So a confession: a small part of why I prefer to write secondary world fantasy as opposed to contemporary fantasy is I struggle with names. "Normal" names often don't have enough resonance for me to easily associate them with characters. On the other hand, there is a limit to how "weird" the names in a story can get before it becomes comical or breaks disbelief in a different way. (You can easily make a reader believe the world contains a hidden society of vampires, werewolves, magicians, etc, but characters with bizarre names? That's just too fantastic.)
In roleplaying games, one of my favorite tactics has been to have the character go by a simple / normal nickname that comes from a more complicated / unusual name. So Tate was Tatyana; Liv was Sullivan. In Flow, Kit's actual first name is Enid - her nickname comes from her middle name. Then, of course, there are the characters who have elaborate, overblown names because it suits their background or the plot. In "Lip Service," the narrator complains about her mother deciding to name her Arcana.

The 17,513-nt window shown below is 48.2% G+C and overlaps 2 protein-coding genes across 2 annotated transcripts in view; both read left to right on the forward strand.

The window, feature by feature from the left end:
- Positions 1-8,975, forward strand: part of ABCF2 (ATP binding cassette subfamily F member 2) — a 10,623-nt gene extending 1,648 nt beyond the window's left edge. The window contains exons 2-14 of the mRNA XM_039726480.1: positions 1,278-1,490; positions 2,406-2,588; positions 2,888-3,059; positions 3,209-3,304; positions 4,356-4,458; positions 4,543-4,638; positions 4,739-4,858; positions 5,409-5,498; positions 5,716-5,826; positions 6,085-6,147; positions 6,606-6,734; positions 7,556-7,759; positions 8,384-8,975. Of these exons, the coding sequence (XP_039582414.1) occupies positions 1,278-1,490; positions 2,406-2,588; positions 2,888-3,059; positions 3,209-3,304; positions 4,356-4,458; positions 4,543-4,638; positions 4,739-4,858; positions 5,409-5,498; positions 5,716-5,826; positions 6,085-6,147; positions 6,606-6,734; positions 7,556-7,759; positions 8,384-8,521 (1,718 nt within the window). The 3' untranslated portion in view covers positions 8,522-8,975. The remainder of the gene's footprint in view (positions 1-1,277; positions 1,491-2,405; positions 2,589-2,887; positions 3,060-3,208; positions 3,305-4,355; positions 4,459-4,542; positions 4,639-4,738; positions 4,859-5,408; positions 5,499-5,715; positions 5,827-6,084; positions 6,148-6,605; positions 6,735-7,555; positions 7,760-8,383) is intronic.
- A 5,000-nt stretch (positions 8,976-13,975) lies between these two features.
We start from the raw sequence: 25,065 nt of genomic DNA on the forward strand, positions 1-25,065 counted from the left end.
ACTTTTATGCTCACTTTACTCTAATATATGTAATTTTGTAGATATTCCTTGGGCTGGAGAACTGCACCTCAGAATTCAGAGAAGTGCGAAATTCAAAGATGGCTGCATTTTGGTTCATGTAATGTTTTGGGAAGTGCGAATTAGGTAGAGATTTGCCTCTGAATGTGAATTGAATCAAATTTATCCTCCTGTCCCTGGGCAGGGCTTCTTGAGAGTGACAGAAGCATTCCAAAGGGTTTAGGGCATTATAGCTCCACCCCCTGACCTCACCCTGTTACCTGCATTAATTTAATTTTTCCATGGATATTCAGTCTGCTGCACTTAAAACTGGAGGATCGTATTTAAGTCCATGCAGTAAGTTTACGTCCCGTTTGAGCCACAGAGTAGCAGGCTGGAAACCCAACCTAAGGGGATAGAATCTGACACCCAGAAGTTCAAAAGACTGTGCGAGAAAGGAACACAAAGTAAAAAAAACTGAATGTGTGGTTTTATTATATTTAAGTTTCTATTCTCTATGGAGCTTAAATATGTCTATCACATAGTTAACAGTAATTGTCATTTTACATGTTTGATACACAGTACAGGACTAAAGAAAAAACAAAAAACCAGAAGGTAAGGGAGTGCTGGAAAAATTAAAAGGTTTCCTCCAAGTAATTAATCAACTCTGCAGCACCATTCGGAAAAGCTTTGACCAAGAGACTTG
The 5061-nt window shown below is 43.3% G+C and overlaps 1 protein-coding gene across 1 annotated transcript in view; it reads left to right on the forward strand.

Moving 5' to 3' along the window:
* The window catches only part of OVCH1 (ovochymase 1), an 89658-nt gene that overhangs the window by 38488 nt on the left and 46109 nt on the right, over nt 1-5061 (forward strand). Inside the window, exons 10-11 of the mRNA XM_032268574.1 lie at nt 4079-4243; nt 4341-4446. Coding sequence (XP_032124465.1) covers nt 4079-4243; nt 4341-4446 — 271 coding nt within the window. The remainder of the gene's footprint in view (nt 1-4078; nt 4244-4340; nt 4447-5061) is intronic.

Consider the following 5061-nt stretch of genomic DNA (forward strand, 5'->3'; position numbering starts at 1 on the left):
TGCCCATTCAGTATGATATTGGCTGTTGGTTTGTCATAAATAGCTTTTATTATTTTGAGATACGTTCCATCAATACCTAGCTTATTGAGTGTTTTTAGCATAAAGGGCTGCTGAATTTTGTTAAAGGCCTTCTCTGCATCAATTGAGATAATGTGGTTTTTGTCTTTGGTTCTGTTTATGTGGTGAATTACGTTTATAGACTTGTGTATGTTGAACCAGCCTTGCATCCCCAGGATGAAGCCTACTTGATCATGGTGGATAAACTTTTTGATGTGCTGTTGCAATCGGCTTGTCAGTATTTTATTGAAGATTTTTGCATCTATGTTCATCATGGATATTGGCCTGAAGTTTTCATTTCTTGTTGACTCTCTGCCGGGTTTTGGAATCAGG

I find males even harder to name than females - in any setting, but particularly in the contemporary world. It always seems to me that, societally, parents are more willing to experiment with unusual and colorful names for girls. And, of course, the girls have "stolen" many an interesting name from their male counterparts!
This reminds me of a story my former teacher tells about Welsh triple harp player Robin Huw Bowen (male). When he arrived at the airport, she picked up his harp from security ... by claiming to be him.
For me, I think part of the issue is the more common a name is, the more likely it is that I know or have heard of (writer, actor, musician, etc) someone by that name. Whether consciously or not, my brain has built associations between that name and that individual, and the name no longer free-floats in space to be used at will.
That said, there are always names I just gravitate towards. I've always been a big fan of the name Vivian, and when I was little, I wanted desperately to be named Cynthia. (I was a weird little kid. Have I said that before?) On the boys' side, for whatever reason, I've always liked plain ol' Jonathan - not Jon or John, but fully spelled out.
... and with that, I flee back into another world.